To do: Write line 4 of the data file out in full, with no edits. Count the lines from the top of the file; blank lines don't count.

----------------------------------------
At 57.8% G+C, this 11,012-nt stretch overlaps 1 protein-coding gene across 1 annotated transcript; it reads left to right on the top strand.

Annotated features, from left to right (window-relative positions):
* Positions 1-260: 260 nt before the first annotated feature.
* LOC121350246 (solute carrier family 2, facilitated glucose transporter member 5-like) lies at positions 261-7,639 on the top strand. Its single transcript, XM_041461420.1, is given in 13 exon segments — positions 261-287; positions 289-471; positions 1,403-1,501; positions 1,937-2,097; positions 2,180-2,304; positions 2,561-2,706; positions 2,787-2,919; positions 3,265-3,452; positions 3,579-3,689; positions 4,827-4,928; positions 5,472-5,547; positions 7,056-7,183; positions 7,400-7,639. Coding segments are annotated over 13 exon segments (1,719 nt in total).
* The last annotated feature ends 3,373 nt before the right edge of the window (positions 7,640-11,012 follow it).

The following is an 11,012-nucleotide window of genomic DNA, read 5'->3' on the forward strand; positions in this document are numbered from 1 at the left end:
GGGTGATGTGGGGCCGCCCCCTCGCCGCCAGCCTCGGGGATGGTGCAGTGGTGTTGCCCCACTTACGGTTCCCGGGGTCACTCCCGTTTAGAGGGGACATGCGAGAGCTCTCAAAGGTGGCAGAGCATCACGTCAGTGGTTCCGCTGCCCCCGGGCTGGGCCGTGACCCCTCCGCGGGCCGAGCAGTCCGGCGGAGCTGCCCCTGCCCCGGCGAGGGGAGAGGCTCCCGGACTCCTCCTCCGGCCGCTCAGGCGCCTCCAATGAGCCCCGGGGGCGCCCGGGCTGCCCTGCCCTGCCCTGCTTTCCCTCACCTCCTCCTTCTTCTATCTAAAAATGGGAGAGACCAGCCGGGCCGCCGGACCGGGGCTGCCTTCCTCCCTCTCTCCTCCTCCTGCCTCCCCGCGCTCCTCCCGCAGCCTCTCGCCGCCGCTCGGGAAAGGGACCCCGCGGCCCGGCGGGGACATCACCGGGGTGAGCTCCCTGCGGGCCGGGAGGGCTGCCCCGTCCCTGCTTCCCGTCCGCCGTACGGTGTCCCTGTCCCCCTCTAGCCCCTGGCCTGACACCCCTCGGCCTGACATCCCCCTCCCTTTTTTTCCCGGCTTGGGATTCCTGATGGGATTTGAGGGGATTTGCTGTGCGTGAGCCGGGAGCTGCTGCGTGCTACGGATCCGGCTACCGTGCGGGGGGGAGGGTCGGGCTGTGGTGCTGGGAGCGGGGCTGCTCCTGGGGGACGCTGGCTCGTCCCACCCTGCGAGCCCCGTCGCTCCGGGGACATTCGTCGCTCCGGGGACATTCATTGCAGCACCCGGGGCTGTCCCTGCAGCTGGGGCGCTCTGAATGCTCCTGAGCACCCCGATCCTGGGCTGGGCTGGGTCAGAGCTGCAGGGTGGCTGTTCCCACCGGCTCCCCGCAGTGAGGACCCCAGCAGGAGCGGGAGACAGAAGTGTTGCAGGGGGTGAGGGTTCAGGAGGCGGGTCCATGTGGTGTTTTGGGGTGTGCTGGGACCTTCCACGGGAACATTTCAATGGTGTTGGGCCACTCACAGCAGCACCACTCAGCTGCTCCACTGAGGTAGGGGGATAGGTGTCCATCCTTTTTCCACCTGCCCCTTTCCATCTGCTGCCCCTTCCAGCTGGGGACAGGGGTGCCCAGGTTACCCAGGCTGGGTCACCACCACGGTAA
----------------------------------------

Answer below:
* LOC121350246 (solute carrier family 2, facilitated glucose transporter member 5-like) lies at positions 261-7,639 on the top strand. Its single transcript, XM_041461420.1, is given in 13 exon segments — positions 261-287; positions 289-471; positions 1,403-1,501; positions 1,937-2,097; positions 2,180-2,304; positions 2,561-2,706; positions 2,787-2,919; positions 3,265-3,452; positions 3,579-3,689; positions 4,827-4,928; positions 5,472-5,547; positions 7,056-7,183; positions 7,400-7,639. Coding segments are annotated over 13 exon segments (1,719 nt in total).